5 Tips for Communicating with Older Eye Patients

Eye doctors will routinely see older patients as eye sight can degenerate over time. To avoid confusion and misunderstanding, it is key to communicate well with all of your patients. However, you may need to make some small modifications to your communication style in order to help your older patients understand you better. 

Allow Extra Time

As a person ages, their brain processes slow down. This means that it will take a little longer for your older patients to process the information you are giving them. And since they generally have an increased need for information, poor rushing through your information will only lead to confusion. So plan for a little extra time for your older patients so they have time to process the information you give them and so you don’t also appear rushed.  

Sit Face to Face

Speaking face to face can be helpful in several ways. Not only does it make your patient feel like they have your undivided attention, but it also can eliminate any distractions, allowing them to focus better on you. Plus it gives the opportunity for patients with hearing loss to be able to read your lips if needed. Want another reason you should sit face to face when speaking with you patients? Research has found that patients comply better with treatment recommendations following a face to face encounter with their doctor.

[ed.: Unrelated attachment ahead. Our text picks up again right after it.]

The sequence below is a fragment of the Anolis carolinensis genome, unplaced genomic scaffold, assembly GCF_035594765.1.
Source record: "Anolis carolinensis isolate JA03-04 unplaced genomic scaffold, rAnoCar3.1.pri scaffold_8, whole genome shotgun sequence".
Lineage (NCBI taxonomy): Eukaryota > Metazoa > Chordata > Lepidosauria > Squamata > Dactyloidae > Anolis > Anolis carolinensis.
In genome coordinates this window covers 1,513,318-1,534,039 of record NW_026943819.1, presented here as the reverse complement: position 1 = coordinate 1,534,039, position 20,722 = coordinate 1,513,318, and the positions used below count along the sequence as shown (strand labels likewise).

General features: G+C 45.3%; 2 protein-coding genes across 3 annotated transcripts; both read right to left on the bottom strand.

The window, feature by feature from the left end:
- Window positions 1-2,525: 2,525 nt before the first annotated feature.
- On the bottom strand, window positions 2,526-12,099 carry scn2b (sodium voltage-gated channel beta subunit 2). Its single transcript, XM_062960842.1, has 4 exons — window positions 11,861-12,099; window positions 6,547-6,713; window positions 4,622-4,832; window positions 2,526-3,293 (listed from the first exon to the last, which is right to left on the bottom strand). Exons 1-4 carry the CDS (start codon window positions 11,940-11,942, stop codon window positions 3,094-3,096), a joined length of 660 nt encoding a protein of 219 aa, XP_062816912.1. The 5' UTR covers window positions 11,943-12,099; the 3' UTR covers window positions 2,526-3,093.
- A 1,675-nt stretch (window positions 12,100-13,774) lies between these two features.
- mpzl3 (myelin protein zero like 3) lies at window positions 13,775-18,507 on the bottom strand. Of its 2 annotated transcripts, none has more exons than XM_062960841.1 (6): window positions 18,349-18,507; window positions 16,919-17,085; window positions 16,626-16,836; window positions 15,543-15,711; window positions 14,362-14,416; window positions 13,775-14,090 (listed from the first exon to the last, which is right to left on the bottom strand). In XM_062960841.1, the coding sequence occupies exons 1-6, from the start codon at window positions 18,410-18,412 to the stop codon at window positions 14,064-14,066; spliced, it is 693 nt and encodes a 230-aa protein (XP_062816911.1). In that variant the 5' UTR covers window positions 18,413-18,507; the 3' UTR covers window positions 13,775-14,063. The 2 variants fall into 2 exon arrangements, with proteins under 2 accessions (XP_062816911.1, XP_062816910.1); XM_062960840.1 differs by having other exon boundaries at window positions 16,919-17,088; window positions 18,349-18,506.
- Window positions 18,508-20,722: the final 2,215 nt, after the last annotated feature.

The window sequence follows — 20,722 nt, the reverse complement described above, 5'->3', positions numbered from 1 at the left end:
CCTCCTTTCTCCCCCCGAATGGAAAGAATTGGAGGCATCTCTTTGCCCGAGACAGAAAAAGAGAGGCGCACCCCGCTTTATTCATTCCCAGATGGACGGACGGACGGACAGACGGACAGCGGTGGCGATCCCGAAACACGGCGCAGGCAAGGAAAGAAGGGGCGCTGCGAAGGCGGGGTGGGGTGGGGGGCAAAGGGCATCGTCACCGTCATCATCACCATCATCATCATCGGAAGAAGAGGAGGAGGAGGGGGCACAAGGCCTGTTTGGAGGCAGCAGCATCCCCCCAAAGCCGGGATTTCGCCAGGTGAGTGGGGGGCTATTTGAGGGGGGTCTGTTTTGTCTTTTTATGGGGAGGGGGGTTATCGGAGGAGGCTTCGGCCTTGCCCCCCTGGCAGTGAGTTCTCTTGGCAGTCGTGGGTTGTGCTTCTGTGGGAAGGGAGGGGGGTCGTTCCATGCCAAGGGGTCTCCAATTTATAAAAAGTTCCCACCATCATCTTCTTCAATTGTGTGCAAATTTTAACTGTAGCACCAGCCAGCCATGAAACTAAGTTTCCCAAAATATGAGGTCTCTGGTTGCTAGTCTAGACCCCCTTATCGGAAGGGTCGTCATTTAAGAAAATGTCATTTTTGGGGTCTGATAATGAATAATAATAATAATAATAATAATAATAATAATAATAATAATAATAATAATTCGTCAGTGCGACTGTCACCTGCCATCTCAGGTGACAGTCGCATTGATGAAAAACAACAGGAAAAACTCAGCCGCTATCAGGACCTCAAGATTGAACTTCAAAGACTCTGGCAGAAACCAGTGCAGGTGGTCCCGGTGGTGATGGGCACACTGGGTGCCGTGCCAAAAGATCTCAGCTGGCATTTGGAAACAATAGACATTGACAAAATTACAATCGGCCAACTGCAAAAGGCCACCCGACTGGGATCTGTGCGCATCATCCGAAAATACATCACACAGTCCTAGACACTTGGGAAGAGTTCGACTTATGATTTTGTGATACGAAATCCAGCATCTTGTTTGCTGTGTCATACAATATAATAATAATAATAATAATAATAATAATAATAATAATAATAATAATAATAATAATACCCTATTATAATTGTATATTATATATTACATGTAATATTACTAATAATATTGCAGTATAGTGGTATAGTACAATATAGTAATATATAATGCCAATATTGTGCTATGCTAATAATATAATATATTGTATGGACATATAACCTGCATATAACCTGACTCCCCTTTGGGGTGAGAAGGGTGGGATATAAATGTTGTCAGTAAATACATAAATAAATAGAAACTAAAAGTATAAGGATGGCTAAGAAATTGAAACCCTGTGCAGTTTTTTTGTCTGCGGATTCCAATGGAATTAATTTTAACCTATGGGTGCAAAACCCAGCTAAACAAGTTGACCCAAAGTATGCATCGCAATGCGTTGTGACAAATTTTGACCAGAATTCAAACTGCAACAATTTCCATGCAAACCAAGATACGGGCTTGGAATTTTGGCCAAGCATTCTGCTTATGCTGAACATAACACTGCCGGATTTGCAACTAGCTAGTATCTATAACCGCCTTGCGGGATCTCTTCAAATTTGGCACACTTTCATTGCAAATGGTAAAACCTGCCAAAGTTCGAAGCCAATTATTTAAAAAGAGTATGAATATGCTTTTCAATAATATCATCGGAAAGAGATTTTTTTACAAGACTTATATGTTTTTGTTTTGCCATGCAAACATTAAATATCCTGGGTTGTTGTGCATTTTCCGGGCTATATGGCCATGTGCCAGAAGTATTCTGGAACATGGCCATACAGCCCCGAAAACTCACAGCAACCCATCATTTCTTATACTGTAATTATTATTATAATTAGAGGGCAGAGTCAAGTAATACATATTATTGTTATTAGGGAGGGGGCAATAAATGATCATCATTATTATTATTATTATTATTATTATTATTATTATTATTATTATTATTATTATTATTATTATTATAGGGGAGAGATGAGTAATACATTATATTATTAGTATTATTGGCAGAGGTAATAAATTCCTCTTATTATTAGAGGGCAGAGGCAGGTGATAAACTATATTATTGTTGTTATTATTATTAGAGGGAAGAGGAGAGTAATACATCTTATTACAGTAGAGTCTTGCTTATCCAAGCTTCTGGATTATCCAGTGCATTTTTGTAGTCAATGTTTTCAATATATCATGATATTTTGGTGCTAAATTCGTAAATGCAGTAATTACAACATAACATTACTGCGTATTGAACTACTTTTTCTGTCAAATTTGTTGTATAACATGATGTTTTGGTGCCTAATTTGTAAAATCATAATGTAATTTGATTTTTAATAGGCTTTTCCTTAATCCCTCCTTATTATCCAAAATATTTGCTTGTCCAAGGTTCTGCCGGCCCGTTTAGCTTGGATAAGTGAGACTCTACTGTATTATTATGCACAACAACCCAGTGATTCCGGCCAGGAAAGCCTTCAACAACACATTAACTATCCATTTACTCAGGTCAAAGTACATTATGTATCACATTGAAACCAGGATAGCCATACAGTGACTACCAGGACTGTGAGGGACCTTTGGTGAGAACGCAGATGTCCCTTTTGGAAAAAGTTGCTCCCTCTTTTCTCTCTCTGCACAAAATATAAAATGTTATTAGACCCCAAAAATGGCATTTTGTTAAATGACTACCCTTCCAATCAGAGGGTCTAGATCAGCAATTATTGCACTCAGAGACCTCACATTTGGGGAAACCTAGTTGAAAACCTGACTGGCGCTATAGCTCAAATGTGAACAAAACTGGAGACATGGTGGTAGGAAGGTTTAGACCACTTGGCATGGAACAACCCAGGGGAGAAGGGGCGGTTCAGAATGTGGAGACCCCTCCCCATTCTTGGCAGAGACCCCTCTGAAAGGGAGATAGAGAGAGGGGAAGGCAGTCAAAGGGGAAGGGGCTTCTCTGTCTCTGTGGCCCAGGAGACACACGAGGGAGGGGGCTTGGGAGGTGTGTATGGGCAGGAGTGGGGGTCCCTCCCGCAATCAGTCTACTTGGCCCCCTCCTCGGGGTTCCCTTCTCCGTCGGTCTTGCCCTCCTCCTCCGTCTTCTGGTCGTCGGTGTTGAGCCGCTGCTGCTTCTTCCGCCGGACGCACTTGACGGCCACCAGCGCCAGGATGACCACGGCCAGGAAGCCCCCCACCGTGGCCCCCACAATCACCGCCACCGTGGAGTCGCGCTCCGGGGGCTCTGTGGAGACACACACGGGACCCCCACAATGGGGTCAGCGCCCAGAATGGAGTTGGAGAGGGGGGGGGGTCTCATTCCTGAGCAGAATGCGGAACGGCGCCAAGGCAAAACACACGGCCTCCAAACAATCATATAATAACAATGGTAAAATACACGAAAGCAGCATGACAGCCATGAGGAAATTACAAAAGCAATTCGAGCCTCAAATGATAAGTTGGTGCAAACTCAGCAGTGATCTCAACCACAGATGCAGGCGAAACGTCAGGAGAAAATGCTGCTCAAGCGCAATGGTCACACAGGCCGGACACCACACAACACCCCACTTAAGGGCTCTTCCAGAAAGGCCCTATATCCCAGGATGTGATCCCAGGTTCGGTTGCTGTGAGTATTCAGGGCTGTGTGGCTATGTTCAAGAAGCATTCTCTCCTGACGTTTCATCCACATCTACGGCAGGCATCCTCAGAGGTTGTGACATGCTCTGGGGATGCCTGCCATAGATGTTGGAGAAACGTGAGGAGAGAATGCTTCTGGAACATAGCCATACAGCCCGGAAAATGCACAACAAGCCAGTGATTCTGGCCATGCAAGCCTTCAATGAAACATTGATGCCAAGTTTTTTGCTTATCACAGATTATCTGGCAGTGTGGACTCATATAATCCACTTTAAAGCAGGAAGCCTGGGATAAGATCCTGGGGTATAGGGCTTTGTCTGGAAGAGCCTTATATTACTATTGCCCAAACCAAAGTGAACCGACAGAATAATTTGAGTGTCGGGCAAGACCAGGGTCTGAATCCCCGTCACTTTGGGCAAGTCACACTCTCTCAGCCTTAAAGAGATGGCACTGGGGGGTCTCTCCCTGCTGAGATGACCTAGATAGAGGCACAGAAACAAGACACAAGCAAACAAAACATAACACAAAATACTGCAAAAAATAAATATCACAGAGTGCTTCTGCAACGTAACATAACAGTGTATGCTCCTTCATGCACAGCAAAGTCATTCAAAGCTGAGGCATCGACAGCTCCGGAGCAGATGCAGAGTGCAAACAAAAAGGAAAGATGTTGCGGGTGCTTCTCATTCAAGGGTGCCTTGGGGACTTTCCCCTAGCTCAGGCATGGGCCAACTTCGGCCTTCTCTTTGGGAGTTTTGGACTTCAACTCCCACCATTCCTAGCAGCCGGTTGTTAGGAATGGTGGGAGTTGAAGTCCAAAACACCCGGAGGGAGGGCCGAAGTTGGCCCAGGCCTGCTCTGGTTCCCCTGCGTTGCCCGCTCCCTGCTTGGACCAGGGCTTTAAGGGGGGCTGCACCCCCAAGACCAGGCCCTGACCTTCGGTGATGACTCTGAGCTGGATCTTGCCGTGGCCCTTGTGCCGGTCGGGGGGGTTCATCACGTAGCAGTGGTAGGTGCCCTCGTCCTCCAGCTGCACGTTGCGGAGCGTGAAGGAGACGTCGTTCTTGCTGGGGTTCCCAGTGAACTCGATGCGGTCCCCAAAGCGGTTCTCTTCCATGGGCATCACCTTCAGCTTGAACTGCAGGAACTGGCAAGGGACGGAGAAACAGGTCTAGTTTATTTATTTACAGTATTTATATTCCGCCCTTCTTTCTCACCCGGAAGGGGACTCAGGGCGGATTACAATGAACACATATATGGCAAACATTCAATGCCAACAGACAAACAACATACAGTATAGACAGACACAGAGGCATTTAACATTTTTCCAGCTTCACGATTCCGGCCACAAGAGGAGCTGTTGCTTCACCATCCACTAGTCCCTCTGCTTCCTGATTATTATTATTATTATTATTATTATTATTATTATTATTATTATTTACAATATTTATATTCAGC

Speak Clearly and Slowly

Because an older patient’s brain process what you are saying at a slower rate than your younger patients, slow down your speech. Don’t speak fast or in a rushed manner. Also, speak clearly; and for patients with hearing loss, you may have to speak a little louder in order for them to hear you. However, never shout–speaking too loudly or shouting actually can make it more difficult for your patient to hear and understand you. 

Don’t Make it Complicated + Write it Out

Don’t confuse your patients with an information overload. Keep things simple and stick to one topic at a time. Try giving your patient important information in outline form. And for a more permanent form of communication, consider writing out your instructions or information that you want the patient to take home with them. This can help older patients with memory problems who may forget key information or treatment instructions by the time they get home. It also allows your patients to review what you have said later in a less stressful environment, giving them plenty of time to process it all.


Communication is a two way street so be sure to actively listen to your patients and what they are telling you. Don’t interrupt them as they may forget their train of thought and it also causes you to miss important information they are telling you. 

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